When I was a kid, I hated musicals. Not disliked. Not “let’s see what else is on TV”, I HATED them. With a passion. If I came across a musical on television I would growl, roll my eyes or even motion like I was trying to gag myself with my finger.
I loathed musicals.
I know that may sound odd for someone whose life has been largely enveloped in music, but it’s true. And it may not be for the reasons you think. Was it the quality of the songs? No…those Mary Poppins tunes are extremely catchy. Was it the story? No, Bedknobs and Broomsticks and Chitty Chitty Bang Bang were captivating enough.
You want to know why I hated musicals so much? Because they weren’t real. It bothered me—extremely bothered me—that the world doesn’t work like it does in musicals. Right now, if a person breaks into song in Walmart, the rest of the customers would freeze in their tracks, stare, remove their children from the premises, some might even bolt for the door in an effort to get away from the “crazy person.” No one would join in. There would be no break out of harmonies and people clapping, snapping and tapping along. There would be no instant choreography that everyone suddenly knows.
No, musicals were a lie. They presented a falsehood. And I hated it. Because I WANTED the world to be that way. I wanted us to all sing together.
When I was in high school I worked at the local grocery store, Churchill’s in tiny little Three Rivers, Texas. The owner was a great guy who cared about my family and gave me the job because he knew it helped us pay our bills. I would stock the produce section and the canned goods, fill the shelves in the refrigerator with new cartons of milk and eggs. I’d sweep the back room, sack groceries for the customers and even carry their bags to their cars. And often, I would sing while doing it. My co-workers would give a nervous chuckle. And often I was asked to quit. I was “annoying the customers.”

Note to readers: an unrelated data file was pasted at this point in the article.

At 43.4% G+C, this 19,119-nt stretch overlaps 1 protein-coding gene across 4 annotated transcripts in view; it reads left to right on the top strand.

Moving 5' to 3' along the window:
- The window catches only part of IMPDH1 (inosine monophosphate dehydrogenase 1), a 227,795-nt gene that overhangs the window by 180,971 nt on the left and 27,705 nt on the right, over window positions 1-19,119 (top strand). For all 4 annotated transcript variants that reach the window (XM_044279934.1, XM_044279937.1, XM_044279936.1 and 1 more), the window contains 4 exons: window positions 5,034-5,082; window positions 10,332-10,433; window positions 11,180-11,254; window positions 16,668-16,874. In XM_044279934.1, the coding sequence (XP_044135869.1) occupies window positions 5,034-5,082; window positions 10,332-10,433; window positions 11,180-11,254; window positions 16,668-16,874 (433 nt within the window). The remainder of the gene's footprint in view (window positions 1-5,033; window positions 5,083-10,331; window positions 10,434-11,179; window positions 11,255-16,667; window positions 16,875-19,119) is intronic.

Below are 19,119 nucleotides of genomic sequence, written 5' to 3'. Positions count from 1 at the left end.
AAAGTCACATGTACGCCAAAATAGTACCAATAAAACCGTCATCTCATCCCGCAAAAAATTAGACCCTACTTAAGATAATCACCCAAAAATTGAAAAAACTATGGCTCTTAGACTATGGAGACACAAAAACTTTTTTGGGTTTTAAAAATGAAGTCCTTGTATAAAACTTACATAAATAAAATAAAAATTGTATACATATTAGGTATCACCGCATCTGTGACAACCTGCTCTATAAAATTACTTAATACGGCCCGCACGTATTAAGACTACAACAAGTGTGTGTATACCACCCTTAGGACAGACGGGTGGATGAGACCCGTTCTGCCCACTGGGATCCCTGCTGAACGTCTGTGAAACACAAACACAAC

When my wife and I moved into our home, I was mowing the back yard one day and singing at the top of my lungs as I pushed the mower over the blades of grass. My neighbor stopped me and said, “Why do you sing when you mow the lawn?” I said, “because I enjoy singing.” He paused, looked at me with a seriously puzzled look on his face and replied, “Yes…but WHY?”
Now, I know I can carry a tune. I’m not fantastic but I’m not singing so poorly that people can’t stand to hear me either. So why? Why does it bother us so much when someone breaks out in song in public?
This past week I watched The Greatest Showman. A musical. And LOVED it. Yes, I know it’s fantasy. Yes they danced and sang together in perfected harmonies and meticulously planned steps. It was completely unnatural.
And I loved it. I guess I’ve gotten to the point in my life where I don’t care. Sometimes at home, my family sings our conversations.
“Moooooorgan….how was your day at schoooool?”
“Daddddddeeeeee… it was greeeeeeaaaaaat!”
It’s the closest I’ve ever come to a real life musical.
So you’ve been warned. If you see me in public, I’m likely going to sing.
And I would love it if you joined in…